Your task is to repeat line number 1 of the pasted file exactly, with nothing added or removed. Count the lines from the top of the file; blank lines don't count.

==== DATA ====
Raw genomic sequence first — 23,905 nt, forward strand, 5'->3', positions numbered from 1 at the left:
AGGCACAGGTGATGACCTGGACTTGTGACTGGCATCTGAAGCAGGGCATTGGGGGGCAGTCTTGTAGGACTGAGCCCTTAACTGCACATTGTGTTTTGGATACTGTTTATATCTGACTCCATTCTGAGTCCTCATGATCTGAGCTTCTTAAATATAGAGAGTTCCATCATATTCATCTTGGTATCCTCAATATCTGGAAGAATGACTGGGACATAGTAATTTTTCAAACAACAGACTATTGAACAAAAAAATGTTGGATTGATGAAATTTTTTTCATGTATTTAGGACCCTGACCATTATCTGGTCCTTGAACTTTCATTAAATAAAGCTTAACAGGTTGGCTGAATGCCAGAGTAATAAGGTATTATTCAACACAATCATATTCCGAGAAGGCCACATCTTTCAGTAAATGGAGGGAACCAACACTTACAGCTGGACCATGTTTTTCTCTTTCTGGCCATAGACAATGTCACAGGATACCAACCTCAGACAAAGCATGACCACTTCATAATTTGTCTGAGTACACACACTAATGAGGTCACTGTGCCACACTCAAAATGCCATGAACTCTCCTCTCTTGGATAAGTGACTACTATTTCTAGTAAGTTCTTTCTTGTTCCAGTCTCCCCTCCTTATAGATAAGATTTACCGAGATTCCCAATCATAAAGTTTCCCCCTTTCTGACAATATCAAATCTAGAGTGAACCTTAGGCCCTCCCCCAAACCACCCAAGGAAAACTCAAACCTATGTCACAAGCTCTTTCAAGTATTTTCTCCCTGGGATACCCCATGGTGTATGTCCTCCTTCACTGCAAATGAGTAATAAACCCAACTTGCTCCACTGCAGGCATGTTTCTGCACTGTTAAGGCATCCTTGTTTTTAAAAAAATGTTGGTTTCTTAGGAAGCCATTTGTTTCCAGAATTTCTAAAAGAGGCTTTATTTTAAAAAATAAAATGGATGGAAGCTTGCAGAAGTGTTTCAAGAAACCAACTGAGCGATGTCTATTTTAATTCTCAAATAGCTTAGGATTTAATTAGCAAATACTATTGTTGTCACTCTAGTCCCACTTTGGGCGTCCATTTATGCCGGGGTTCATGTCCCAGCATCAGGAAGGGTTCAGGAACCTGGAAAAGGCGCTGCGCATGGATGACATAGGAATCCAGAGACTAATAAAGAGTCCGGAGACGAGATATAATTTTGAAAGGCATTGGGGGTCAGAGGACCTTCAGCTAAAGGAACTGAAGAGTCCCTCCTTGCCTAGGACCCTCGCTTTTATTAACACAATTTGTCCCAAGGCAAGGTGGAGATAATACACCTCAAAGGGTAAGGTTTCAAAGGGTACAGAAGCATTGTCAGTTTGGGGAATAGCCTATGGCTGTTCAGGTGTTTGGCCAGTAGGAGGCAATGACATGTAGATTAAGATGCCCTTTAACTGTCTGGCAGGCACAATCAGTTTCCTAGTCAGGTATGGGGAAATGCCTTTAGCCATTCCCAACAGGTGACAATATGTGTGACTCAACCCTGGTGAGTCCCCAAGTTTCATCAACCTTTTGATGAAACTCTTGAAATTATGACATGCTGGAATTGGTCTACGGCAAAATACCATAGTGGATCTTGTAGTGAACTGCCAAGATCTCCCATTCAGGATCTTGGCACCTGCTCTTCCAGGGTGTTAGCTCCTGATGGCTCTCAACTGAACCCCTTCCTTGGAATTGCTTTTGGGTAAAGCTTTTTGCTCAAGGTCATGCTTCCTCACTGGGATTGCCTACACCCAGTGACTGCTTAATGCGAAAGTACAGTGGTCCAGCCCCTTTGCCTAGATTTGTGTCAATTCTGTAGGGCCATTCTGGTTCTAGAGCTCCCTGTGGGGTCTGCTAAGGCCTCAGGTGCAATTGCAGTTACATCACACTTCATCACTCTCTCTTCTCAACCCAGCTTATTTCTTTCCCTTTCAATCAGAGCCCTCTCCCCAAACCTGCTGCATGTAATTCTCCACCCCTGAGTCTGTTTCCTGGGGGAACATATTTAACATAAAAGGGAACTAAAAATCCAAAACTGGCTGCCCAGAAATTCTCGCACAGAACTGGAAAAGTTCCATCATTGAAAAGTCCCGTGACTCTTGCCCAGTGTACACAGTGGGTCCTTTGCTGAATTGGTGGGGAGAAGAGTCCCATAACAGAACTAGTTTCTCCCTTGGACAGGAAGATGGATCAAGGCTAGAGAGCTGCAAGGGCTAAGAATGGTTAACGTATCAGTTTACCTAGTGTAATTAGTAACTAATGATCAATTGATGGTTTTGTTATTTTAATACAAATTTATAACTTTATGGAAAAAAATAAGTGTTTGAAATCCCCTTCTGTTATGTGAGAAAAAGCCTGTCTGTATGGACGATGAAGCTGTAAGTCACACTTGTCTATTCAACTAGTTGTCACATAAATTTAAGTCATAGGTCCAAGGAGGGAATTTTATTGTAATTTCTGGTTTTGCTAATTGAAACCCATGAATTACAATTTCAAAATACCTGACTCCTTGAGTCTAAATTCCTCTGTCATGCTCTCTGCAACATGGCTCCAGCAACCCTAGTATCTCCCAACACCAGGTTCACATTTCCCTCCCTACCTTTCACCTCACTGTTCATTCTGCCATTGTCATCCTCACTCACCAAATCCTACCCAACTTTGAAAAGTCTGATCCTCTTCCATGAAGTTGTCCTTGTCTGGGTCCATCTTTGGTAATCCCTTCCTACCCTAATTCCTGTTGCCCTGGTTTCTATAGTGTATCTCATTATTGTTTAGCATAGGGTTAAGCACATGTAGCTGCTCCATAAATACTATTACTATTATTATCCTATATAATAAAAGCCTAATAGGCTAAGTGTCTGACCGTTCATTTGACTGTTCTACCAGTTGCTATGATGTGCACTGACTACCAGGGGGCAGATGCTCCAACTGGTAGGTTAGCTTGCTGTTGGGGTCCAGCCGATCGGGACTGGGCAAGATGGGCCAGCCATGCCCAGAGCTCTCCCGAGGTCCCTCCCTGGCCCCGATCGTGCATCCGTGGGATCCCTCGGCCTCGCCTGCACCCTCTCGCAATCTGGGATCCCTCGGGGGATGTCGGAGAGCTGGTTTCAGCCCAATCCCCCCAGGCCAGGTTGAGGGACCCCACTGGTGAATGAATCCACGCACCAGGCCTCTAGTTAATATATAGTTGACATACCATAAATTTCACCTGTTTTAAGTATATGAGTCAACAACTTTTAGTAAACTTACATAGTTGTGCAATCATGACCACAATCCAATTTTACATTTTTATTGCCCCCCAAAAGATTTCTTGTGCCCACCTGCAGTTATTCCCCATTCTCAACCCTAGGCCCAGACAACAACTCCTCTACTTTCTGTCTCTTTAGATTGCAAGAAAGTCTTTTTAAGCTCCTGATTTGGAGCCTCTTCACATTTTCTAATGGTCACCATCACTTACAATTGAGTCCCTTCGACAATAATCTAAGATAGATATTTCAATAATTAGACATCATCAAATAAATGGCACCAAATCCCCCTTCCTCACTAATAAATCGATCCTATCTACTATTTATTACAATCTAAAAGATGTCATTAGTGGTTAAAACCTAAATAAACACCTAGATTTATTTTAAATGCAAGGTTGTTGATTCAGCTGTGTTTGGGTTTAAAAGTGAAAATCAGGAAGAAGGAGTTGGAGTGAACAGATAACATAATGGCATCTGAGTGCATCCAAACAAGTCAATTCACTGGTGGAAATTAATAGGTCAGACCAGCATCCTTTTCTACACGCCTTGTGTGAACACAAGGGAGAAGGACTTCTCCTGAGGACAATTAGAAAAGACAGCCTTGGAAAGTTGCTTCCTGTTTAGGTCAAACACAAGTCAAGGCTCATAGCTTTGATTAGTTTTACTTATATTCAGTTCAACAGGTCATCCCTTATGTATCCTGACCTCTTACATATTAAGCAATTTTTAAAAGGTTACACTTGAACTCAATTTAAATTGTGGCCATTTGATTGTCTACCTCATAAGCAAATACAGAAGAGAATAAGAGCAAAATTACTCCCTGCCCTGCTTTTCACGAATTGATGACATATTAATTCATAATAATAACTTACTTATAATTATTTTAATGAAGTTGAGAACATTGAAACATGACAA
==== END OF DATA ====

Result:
Raw genomic sequence first — 23,905 nt, forward strand, 5'->3', positions numbered from 1 at the left: